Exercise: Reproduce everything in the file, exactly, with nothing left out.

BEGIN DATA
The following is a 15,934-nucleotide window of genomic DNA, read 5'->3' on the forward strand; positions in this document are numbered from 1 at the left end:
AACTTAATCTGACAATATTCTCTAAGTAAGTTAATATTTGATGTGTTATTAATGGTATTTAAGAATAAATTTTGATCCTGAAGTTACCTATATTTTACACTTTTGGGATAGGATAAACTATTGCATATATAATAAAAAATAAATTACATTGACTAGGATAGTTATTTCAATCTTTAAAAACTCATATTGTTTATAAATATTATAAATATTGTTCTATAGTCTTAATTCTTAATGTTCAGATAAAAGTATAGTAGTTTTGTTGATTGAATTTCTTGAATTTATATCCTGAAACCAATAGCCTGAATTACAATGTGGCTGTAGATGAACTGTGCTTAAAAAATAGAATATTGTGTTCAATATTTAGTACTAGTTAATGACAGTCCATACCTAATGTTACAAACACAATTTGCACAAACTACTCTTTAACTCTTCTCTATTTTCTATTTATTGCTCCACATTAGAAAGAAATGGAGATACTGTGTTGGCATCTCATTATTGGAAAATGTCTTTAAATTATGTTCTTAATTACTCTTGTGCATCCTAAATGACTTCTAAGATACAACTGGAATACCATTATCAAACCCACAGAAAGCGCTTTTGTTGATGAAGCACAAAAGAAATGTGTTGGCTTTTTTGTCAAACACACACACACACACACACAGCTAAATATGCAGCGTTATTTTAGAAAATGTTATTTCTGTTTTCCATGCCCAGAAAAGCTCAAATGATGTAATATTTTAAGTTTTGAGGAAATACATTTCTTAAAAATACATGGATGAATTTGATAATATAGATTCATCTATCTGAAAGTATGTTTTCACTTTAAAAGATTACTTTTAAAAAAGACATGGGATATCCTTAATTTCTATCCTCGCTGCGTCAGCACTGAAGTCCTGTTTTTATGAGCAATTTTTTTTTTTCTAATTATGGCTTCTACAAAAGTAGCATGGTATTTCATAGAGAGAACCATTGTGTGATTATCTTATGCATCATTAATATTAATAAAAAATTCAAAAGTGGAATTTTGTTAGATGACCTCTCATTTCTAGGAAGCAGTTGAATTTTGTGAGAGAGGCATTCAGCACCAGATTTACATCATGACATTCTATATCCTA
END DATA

The following is a 15,934-nucleotide window of genomic DNA, read 5'->3' on the forward strand; positions in this document are numbered from 1 at the left end:
AACTTAATCTGACAATATTCTCTAAGTAAGTTAATATTTGATGTGTTATTAATGGTATTTAAGAATAAATTTTGATCCTGAAGTTACCTATATTTTACACTTTTGGGATAGGATAAACTATTGCATATATAATAAAAAATAAATTACATTGACTAGGATAGTTATTTCAATCTTTAAAAACTCATATTGTTTATAAATATTATAAATATTGTTCTATAGTCTTAATTCTTAATGTTCAGATAAAAGTATAGTAGTTTTGTTGATTGAATTTCTTGAATTTATATCCTGAAACCAATAGCCTGAATTACAATGTGGCTGTAGATGAACTGTGCTTAAAAAATAGAATATTGTGTTCAATATTTAGTACTAGTTAATGACAGTCCATACCTAATGTTACAAACACAATTTGCACAAACTACTCTTTAACTCTTCTCTATTTTCTATTTATTGCTCCACATTAGAAAGAAATGGAGATACTGTGTTGGCATCTCATTATTGGAAAATGTCTTTAAATTATGTTCTTAATTACTCTTGTGCATCCTAAATGACTTCTAAGATACAACTGGAATACCATTATCAAACCCACAGAAAGCGCTTTTGTTGATGAAGCACAAAAGAAATGTGTTGGCTTTTTTGTCAAACACACACACACACACACACAGCTAAATATGCAGCGTTATTTTAGAAAATGTTATTTCTGTTTTCCATGCCCAGAAAAGCTCAAATGATGTAATATTTTAAGTTTTGAGGAAATACATTTCTTAAAAATACATGGATGAATTTGATAATATAGATTCATCTATCTGAAAGTATGTTTTCACTTTAAAAGATTACTTTTAAAAAAGACATGGGATATCCTTAATTTCTATCCTCGCTGCGTCAGCACTGAAGTCCTGTTTTTATGAGCAATTTTTTTTTTTCTAATTATGGCTTCTACAAAAGTAGCATGGTATTTCATAGAGAGAACCATTGTGTGATTATCTTATGCATCATTAATATTAATAAAAAATTCAAAAGTGGAATTTTGTTAGATGACCTCTCATTTCTAGGAAGCAGTTGAATTTTGTGAGAGAGGCATTCAGCACCAGATTTACATCATGACATTCTATATCCTA